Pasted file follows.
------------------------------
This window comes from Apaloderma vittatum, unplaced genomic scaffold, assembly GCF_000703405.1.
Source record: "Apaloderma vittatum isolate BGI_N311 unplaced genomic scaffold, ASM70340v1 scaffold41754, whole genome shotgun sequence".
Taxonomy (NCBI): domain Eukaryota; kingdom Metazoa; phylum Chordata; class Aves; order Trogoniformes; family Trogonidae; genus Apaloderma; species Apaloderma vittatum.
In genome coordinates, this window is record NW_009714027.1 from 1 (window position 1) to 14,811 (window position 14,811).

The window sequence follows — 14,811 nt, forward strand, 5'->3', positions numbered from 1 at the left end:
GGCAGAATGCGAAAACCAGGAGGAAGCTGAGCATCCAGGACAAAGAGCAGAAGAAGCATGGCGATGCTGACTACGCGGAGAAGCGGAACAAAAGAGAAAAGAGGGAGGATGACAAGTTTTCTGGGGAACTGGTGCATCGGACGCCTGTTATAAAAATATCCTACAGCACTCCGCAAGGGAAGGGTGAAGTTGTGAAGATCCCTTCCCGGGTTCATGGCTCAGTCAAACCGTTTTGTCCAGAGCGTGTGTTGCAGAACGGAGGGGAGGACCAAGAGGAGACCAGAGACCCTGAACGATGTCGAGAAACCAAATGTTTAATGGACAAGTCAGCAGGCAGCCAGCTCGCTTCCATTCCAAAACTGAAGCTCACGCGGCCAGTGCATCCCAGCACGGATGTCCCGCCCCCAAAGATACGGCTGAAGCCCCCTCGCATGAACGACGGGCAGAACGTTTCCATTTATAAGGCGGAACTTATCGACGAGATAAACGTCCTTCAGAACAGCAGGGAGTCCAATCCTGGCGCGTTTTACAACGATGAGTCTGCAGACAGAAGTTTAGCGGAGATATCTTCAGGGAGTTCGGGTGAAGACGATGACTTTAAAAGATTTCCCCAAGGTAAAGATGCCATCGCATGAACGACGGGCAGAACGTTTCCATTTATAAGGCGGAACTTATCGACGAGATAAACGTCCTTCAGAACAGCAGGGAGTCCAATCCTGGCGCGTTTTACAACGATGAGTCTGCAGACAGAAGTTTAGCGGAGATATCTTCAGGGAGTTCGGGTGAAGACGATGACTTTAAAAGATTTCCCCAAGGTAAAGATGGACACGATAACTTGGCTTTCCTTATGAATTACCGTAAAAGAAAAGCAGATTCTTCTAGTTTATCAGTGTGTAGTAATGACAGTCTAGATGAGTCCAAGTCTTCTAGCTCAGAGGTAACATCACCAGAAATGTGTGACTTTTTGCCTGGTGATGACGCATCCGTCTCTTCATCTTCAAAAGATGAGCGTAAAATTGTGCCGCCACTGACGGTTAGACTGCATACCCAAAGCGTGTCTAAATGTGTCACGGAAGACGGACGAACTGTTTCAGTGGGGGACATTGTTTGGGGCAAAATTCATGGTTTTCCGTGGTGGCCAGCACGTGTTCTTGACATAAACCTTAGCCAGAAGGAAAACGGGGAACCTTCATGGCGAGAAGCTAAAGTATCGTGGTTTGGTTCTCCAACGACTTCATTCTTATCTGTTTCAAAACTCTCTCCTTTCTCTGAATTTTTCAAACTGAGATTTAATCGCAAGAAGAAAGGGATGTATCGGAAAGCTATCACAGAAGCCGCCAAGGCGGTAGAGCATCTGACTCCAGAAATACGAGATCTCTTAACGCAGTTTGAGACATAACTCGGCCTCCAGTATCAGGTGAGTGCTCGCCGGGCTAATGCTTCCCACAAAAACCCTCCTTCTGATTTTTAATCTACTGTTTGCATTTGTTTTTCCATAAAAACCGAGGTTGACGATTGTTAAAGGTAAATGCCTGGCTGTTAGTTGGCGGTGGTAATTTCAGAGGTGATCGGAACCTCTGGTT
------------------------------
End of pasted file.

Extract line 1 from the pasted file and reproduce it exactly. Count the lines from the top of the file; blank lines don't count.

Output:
This window comes from Apaloderma vittatum, unplaced genomic scaffold, assembly GCF_000703405.1.